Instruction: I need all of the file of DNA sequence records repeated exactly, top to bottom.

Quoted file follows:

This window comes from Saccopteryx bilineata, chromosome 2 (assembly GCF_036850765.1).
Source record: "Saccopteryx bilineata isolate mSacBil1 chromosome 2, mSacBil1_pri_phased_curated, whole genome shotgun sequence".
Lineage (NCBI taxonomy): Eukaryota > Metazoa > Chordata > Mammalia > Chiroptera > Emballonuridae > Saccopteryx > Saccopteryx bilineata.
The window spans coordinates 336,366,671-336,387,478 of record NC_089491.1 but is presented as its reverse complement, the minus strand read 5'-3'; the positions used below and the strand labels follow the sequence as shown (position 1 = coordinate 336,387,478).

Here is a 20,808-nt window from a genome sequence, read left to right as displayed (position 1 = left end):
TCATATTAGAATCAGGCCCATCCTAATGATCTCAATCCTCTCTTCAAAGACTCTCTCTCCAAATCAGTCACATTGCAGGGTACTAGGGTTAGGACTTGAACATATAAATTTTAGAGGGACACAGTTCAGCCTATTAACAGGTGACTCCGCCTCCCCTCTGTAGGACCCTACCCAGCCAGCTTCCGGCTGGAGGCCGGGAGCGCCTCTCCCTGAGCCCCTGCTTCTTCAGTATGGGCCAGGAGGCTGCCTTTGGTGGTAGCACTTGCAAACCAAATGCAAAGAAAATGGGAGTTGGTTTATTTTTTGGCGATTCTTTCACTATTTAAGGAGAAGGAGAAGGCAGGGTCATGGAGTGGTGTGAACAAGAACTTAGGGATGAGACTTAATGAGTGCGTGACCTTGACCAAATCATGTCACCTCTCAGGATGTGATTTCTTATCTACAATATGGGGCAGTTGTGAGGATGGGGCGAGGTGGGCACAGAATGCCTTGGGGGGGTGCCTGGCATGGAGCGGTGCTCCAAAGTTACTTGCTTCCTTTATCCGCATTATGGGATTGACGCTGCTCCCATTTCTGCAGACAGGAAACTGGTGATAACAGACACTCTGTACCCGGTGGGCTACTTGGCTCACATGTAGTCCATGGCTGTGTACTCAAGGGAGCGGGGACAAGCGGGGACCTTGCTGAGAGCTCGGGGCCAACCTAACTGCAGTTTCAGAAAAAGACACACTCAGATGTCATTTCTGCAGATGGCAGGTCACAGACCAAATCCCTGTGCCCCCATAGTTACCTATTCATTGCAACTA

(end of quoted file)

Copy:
This window comes from Saccopteryx bilineata, chromosome 2 (assembly GCF_036850765.1).
Source record: "Saccopteryx bilineata isolate mSacBil1 chromosome 2, mSacBil1_pri_phased_curated, whole genome shotgun sequence".
Lineage (NCBI taxonomy): Eukaryota > Metazoa > Chordata > Mammalia > Chiroptera > Emballonuridae > Saccopteryx > Saccopteryx bilineata.
The window spans coordinates 336,366,671-336,387,478 of record NC_089491.1 but is presented as its reverse complement, the minus strand read 5'-3'; the positions used below and the strand labels follow the sequence as shown (position 1 = coordinate 336,387,478).

Here is a 20,808-nt window from a genome sequence, read left to right as displayed (position 1 = left end):
TCATATTAGAATCAGGCCCATCCTAATGATCTCAATCCTCTCTTCAAAGACTCTCTCTCCAAATCAGTCACATTGCAGGGTACTAGGGTTAGGACTTGAACATATAAATTTTAGAGGGACACAGTTCAGCCTATTAACAGGTGACTCCGCCTCCCCTCTGTAGGACCCTACCCAGCCAGCTTCCGGCTGGAGGCCGGGAGCGCCTCTCCCTGAGCCCCTGCTTCTTCAGTATGGGCCAGGAGGCTGCCTTTGGTGGTAGCACTTGCAAACCAAATGCAAAGAAAATGGGAGTTGGTTTATTTTTTGGCGATTCTTTCACTATTTAAGGAGAAGGAGAAGGCAGGGTCATGGAGTGGTGTGAACAAGAACTTAGGGATGAGACTTAATGAGTGCGTGACCTTGACCAAATCATGTCACCTCTCAGGATGTGATTTCTTATCTACAATATGGGGCAGTTGTGAGGATGGGGCGAGGTGGGCACAGAATGCCTTGGGGGGGTGCCTGGCATGGAGCGGTGCTCCAAAGTTACTTGCTTCCTTTATCCGCATTATGGGATTGACGCTGCTCCCATTTCTGCAGACAGGAAACTGGTGATAACAGACACTCTGTACCCGGTGGGCTACTTGGCTCACATGTAGTCCATGGCTGTGTACTCAAGGGAGCGGGGACAAGCGGGGACCTTGCTGAGAGCTCGGGGCCAACCTAACTGCAGTTTCAGAAAAAGACACACTCAGATGTCATTTCTGCAGATGGCAGGTCACAGACCAAATCCCTGTGCCCCCATAGTTACCTATTCATTGCAACTA